Photo credit: Tiny Buddah
I walked away because I thought it was too hard.
And it’s still eating away at me.
6 months ago, after my father’s death, I made a proclamation, that I was going to do a 50k run. Keep in mind: I’d never done a run. Hell, before November, I’d never even run a mile.
So I started training for it.
I was listening to “Can’t Hurt Me” by David Goggins. I bought into the hype a bit, I thought, even if I’ve never run a marathon, half marathon, the longest event I’d ever done was walking a 15 mile Spartan Beast in 2016, and I had teammates to help me. Sure I’d done plenty of 5k races, but I’d walked them.
This was all new. This was something difficult to me, maybe too difficult. But I had to prove something to myself (as I often said to myself in the mirror).
I took all of my doubts and started to swallow them. I got to work to try and prove people wrong that I couldn’t (nay, shouldn’t) do a race of this caliber.
Within the first two weeks, I had run a mile in 12 minutes, then 10 minutes, then I had strung together 2 consecutive miles. I chronicled what was going to be a challenge
Then a month later, I had 4 miles, then 5 miles. But I still had 26 miles (a full marathon) to work through. The most miles I had run after three months was around 6. I started to get frustrated, then scared, then life got in the way.
Business life, personal life began battling for my time, and it wasn’t any contest. My training took a back seat, it had to, with so many issues coming up with family, business, and personal, it didn’t stand a chance. And moreover, I was doing this alone. I didn’t have the accountability I needed to have. I called them reasons, but let’s be honest, they were excuses. I tried to press on anyway.
The last day of training, 2 months until race day, I managed to kick out 8 miles at a 12/minute mile pace. I still had to do nearly 4 times this…and as the days piled up that I didn’t lace up, the Run With Hal app crying to me that I needed to get double digit mileage runs piled up to even be close to being ready, and, as I approached the one month marker, I had a decision to make. I wasn’t able to get out to train, I wasn’t ready, and I wasn’t going to be able to do the race.
So I made the call. I quit. I told the world that I did. It was met with nothing more than a “see, told you he wouldn’t go through with it.”
I saw David Goggins calling me a pussy. He was right. I made a goal and didn’t follow through. I’ve done this a lot in my life, making bold goals, then falling short or quitting if I think I’m not even going to get close. With bold goals, I’ve had help. I’ve had support. I didn’t reach out to the folks I needed to. I felt I had to do it alone, and it made the goal that much more insurmountable. My mind was the enemy, just as it was while I was training in the winter on treadmills, stopping to walk when I needed to push myself to run.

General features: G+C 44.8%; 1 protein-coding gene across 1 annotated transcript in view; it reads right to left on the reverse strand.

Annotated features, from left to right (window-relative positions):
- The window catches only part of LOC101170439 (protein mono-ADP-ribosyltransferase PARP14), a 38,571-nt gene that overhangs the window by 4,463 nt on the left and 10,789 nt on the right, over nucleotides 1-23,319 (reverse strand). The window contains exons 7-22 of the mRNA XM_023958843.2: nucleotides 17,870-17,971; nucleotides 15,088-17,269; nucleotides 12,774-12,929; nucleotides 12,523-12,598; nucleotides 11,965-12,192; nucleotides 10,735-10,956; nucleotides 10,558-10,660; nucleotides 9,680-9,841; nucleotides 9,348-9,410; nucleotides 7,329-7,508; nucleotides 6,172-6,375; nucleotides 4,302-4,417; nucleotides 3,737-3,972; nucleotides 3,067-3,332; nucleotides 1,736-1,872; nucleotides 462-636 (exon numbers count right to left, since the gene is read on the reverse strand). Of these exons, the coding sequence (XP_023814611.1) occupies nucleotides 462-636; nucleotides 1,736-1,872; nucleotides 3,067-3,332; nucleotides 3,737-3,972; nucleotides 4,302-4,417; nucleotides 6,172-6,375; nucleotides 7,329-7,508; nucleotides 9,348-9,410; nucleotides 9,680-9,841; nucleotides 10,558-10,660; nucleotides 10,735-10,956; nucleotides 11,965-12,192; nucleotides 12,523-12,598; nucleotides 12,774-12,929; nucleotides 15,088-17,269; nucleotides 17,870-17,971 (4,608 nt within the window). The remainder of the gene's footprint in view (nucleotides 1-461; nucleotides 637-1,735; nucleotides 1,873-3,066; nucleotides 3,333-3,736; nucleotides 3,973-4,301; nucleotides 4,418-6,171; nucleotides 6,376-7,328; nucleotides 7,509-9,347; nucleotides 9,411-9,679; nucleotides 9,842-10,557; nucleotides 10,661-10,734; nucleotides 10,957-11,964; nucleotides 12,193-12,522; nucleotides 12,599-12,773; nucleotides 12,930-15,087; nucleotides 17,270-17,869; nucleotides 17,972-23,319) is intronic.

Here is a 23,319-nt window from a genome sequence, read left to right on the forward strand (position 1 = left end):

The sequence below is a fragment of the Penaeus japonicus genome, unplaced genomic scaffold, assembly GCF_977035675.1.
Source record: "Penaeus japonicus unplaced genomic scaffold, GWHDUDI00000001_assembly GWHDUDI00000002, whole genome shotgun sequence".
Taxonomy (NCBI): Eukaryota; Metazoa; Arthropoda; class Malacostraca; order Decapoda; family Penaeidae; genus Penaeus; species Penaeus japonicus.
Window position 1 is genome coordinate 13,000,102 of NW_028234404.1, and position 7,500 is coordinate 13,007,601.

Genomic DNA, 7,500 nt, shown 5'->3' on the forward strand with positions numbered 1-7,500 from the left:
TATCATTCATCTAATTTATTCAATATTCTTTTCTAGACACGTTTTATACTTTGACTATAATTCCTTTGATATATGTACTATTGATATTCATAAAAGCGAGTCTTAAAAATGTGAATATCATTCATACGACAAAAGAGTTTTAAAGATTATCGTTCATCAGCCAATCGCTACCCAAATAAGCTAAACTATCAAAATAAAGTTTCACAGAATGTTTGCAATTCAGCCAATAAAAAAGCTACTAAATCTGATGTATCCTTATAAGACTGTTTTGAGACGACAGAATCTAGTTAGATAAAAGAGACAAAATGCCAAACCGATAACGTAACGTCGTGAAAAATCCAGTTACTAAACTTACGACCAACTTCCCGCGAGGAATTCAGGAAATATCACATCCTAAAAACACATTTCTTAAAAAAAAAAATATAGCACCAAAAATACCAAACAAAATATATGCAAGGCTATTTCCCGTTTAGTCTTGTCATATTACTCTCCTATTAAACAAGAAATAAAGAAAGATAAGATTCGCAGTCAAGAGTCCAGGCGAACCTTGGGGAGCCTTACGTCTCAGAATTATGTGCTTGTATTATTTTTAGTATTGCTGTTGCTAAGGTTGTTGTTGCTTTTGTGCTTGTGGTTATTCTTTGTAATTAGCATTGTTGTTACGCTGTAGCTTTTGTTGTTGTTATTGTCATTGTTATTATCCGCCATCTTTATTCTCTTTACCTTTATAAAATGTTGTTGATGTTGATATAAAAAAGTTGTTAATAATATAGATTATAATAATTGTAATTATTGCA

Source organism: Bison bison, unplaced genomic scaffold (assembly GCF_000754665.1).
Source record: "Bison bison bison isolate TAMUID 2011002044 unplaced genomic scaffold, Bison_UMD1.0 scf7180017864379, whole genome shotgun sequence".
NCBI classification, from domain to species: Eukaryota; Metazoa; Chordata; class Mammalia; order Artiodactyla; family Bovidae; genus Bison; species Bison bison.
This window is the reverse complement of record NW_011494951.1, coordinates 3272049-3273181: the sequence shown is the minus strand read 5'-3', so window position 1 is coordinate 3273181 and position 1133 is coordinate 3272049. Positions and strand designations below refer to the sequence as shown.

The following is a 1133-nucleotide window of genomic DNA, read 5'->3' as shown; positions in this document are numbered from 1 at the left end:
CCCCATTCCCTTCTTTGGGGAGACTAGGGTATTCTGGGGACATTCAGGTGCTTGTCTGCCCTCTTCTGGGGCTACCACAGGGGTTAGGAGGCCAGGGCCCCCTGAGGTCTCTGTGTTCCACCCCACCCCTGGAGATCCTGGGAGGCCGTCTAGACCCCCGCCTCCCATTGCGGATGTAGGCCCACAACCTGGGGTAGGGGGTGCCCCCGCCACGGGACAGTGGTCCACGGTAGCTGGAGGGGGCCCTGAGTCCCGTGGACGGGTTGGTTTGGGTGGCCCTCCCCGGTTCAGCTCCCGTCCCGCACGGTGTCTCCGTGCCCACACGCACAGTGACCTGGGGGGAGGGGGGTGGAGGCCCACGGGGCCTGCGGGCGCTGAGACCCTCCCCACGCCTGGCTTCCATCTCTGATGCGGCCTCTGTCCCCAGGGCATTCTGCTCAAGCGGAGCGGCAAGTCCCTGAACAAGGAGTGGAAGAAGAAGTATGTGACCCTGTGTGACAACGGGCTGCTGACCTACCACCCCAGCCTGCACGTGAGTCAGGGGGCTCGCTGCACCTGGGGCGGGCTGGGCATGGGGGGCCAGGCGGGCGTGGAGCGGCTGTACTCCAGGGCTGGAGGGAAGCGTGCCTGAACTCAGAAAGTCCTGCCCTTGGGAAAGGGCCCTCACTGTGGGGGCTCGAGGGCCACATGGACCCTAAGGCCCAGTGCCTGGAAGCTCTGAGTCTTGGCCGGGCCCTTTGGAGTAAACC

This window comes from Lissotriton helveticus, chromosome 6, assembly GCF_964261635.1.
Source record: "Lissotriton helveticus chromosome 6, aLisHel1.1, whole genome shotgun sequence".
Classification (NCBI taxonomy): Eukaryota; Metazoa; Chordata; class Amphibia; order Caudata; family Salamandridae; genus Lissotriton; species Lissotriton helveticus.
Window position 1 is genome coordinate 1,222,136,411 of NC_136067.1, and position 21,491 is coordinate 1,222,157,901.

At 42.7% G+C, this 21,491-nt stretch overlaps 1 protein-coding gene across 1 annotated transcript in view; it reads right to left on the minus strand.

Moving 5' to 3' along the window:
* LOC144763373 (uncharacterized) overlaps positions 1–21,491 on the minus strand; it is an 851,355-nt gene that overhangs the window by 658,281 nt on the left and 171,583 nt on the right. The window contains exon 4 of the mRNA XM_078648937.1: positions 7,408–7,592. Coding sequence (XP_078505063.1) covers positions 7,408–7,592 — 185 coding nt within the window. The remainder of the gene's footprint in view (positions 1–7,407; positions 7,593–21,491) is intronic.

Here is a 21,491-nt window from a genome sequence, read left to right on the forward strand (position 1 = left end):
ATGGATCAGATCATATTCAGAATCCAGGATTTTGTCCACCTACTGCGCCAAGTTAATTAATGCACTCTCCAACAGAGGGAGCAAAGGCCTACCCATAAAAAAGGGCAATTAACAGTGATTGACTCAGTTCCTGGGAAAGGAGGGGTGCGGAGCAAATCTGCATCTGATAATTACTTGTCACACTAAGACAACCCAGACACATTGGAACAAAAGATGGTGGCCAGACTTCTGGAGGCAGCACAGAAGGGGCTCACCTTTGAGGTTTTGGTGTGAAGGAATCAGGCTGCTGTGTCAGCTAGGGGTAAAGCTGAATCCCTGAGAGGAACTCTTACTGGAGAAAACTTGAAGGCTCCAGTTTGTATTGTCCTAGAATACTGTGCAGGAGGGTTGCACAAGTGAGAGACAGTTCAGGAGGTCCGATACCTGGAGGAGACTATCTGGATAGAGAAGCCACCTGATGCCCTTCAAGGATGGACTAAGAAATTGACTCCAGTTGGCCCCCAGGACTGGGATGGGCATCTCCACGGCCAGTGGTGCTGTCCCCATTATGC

And like that, I was done. I didn’t know what to do. So I started to figure out what went wrong and what I needed to do to overcome this mindset that was consistently bogging me down.
At Least You Tried…
Maybe they’re right. Maybe the doubters win. But they aren’t out here trying to do this shit. They’re the ones sitting at home commenting on my FB post of being ass cold in my winter gear jogging in the snow.
They’re on Twitter telling me I’m not going to do it because I’m not running outside enough.
But they were right. I failed. I set the bar too high. I was hyped to be able to do something that maybe I didn’t think through.
But here’s the thing…I’m out here TRYING, dammit. While many can easily throw insults, doubts, or other obstacles down, I am out here trying. And trying is going to always be better than doing nothing, which is what may of your haters are doing.
Yes, results matter. But also, you get results when you are trying to get them. Sometimes, the only thing you can do to improve your lot in life is to TRY.
After making the call to pull out of the race, I felt horrible.
I felt like I had let all the people down who were rooting for me. I felt like the haters were going to descend upon me laughing about how I wasted my time and should be happy I quit, because it was too hard. I felt the gazes of those who I inspire, shaking their heads and telling me they’ve given up because I gave up.
But you know what I found out?
The only one that gave a shit….was me.
No one else cared. Sure, people were rooting for me, but they also didn’t understand the situations that I was engaged in, they aren’t me, nor will they ever be. I had to make a tough call where I had to weigh the personal issues I was having with my training.
When it comes to importance, my family and career have precedence over the training. I needed to man the a post in my personal life, and it took away from my training. I knew this, and so I made the call.